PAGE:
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Cbm37 234


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Fashion, apparel, textile, merchandising, garments

Fashion, apparel, textile, merchandising, garments

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  • 1. The Emergence of China: Opportunities and Challenges for Latin America and the Caribbean Coordinators: Robert Devlin, Deputy Manager (INT) Antoni Estevadeordal, Principal Economist (INT) Andrés Rodríguez (RES) Inter-American Development Bank Integration and Regional Programs Department (INT) Research Department (RES)
  • 2. An increasing importance in world trade… Growth of Trade: China vs. World (1970 = 1)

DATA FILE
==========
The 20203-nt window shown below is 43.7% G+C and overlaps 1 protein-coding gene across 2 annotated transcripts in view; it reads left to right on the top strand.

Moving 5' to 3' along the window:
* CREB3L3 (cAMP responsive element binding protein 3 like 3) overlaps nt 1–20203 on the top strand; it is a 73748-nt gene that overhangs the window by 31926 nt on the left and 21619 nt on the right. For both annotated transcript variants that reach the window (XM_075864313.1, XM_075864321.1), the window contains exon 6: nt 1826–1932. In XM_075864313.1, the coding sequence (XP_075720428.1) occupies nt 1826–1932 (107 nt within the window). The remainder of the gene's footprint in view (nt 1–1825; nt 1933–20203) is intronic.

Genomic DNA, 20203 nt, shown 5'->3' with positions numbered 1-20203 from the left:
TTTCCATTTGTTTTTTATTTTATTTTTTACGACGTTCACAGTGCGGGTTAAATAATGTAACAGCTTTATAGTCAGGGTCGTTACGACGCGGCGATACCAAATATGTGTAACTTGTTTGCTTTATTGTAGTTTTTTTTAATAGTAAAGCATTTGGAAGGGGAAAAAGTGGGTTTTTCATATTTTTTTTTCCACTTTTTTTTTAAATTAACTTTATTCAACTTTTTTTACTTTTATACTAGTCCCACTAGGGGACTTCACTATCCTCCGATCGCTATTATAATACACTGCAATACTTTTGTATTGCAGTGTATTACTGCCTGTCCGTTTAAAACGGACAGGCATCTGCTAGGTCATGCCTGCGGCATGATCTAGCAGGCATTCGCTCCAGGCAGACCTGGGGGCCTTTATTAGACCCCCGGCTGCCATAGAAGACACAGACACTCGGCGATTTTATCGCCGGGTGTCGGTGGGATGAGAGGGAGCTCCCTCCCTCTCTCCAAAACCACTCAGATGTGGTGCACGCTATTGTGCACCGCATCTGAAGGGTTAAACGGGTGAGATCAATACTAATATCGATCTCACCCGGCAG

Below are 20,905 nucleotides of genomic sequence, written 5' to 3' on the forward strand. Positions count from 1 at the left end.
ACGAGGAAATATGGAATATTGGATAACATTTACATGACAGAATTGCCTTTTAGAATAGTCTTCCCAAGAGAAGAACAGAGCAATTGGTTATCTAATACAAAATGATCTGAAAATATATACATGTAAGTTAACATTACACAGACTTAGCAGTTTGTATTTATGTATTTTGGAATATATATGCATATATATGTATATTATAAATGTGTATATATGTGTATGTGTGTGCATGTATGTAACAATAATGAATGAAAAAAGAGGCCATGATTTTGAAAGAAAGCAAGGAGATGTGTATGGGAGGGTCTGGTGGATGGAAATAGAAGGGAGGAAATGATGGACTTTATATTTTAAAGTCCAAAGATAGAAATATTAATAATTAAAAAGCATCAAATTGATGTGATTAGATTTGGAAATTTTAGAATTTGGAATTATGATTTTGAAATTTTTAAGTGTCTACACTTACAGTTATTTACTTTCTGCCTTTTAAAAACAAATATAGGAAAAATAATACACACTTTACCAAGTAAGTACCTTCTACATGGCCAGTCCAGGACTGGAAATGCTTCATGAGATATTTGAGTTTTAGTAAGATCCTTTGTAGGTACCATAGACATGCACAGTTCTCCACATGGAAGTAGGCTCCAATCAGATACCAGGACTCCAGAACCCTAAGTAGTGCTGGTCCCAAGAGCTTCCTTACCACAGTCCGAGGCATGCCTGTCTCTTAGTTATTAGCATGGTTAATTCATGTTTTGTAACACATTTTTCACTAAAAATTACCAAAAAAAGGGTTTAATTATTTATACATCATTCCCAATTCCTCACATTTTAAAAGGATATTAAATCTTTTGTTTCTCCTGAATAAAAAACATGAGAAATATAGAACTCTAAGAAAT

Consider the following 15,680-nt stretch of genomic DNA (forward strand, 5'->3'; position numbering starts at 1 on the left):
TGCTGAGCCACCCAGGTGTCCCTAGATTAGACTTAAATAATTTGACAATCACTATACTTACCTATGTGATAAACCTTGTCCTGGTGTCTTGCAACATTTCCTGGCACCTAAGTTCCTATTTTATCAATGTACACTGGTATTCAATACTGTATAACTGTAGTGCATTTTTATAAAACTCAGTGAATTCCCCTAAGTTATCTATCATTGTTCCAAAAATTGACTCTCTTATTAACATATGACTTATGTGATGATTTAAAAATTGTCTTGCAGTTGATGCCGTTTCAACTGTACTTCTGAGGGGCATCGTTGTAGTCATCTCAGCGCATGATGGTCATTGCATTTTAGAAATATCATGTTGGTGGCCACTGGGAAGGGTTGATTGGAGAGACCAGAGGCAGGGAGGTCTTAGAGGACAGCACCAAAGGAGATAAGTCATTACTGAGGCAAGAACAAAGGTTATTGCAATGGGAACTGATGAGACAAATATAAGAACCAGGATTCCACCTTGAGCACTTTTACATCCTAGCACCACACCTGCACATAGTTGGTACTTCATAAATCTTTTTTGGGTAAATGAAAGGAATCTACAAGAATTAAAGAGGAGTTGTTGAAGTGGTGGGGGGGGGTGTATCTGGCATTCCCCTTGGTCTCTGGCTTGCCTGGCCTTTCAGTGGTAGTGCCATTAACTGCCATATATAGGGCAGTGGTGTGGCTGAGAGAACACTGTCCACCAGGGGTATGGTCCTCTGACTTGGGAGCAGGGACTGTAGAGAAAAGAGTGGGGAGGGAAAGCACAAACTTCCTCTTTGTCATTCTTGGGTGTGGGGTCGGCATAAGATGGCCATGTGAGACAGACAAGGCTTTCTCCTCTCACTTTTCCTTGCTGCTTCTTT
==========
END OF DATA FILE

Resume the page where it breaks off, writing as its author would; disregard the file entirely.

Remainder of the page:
• 3. Liberalization of China’s Trade Policy Regime MFN Tariff Liberalization (unweighted averages)
  • 4. China as a Market… Top LA Exports to China Thousands US Dollars 2002 Mkt. Share(%) Importer Rank
  • 5. Competing with China in Global Trade
  • 6. A highly diversified export basket Export Concentration Index
  • 7. Comparing Chinese and LAC Export Structure by Technological Content
  • 8. China as a whole is extremely labor abundant…it should compete with the world’s lowest wage countries CHINA LA US LABOR CAPITAL
  • 9. But China’s provinces exhibit substantial endowment heterogeneity…Shanghai may compete with some OECD countries! LA US LABOR CAPITAL Shanghai CHINA Guizhou
  • 10. Market Share in the US (Manufacturing)
  • 11. Product Penetration in the US Market (Manufacturing)… Number of Products in the Manufacturing Sector 1972 6,136 goods 2001 13,242 goods